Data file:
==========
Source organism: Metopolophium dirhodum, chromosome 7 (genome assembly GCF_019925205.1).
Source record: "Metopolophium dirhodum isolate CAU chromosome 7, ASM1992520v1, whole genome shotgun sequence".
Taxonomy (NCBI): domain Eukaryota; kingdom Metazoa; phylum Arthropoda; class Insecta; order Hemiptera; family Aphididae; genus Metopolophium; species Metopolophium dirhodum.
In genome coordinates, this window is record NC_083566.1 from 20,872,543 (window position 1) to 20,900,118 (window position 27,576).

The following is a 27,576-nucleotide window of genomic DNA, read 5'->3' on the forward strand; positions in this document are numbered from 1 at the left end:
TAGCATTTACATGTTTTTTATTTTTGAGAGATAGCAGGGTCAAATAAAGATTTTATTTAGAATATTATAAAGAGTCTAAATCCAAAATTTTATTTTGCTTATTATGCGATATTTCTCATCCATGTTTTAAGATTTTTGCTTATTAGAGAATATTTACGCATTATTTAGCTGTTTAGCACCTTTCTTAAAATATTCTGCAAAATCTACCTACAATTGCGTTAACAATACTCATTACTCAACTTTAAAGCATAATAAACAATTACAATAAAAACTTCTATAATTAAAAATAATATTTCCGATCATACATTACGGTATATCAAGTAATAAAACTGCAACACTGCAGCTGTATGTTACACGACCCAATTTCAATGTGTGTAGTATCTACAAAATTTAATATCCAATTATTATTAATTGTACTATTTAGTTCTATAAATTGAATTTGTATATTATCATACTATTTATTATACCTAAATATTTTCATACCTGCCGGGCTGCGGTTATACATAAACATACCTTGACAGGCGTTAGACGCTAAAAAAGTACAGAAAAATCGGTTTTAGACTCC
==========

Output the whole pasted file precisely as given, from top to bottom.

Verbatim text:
Source organism: Metopolophium dirhodum, chromosome 7 (genome assembly GCF_019925205.1).
Source record: "Metopolophium dirhodum isolate CAU chromosome 7, ASM1992520v1, whole genome shotgun sequence".
Taxonomy (NCBI): domain Eukaryota; kingdom Metazoa; phylum Arthropoda; class Insecta; order Hemiptera; family Aphididae; genus Metopolophium; species Metopolophium dirhodum.
In genome coordinates, this window is record NC_083566.1 from 20,872,543 (window position 1) to 20,900,118 (window position 27,576).

The following is a 27,576-nucleotide window of genomic DNA, read 5'->3' on the forward strand; positions in this document are numbered from 1 at the left end:
TAGCATTTACATGTTTTTTATTTTTGAGAGATAGCAGGGTCAAATAAAGATTTTATTTAGAATATTATAAAGAGTCTAAATCCAAAATTTTATTTTGCTTATTATGCGATATTTCTCATCCATGTTTTAAGATTTTTGCTTATTAGAGAATATTTACGCATTATTTAGCTGTTTAGCACCTTTCTTAAAATATTCTGCAAAATCTACCTACAATTGCGTTAACAATACTCATTACTCAACTTTAAAGCATAATAAACAATTACAATAAAAACTTCTATAATTAAAAATAATATTTCCGATCATACATTACGGTATATCAAGTAATAAAACTGCAACACTGCAGCTGTATGTTACACGACCCAATTTCAATGTGTGTAGTATCTACAAAATTTAATATCCAATTATTATTAATTGTACTATTTAGTTCTATAAATTGAATTTGTATATTATCATACTATTTATTATACCTAAATATTTTCATACCTGCCGGGCTGCGGTTATACATAAACATACCTTGACAGGCGTTAGACGCTAAAAAAGTACAGAAAAATCGGTTTTAGACTCC